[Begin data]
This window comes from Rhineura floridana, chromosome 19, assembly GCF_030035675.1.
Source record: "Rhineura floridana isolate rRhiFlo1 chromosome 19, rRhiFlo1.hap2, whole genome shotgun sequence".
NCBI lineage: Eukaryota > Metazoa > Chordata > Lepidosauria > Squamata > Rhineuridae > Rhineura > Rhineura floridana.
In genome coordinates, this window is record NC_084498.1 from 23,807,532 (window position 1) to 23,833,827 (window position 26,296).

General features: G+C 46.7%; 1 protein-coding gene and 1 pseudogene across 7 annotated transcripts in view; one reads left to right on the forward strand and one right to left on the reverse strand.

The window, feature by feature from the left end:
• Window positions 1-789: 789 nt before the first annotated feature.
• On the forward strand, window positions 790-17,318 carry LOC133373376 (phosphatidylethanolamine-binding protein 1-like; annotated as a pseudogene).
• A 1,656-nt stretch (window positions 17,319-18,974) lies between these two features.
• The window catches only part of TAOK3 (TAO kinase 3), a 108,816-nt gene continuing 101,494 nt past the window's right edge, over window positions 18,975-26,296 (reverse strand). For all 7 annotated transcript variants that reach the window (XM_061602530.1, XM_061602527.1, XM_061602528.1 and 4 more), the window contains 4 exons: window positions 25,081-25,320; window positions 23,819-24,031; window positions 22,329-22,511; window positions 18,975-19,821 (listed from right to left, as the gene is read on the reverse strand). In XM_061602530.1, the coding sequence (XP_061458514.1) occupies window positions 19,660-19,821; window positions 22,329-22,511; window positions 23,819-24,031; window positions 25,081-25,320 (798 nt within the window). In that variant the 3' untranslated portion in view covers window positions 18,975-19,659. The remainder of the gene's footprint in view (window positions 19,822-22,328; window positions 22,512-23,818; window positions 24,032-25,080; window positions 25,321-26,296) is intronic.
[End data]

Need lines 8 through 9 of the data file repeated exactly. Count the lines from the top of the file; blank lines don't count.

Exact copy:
• On the forward strand, window positions 790-17,318 carry LOC133373376 (phosphatidylethanolamine-binding protein 1-like; annotated as a pseudogene).
• A 1,656-nt stretch (window positions 17,319-18,974) lies between these two features.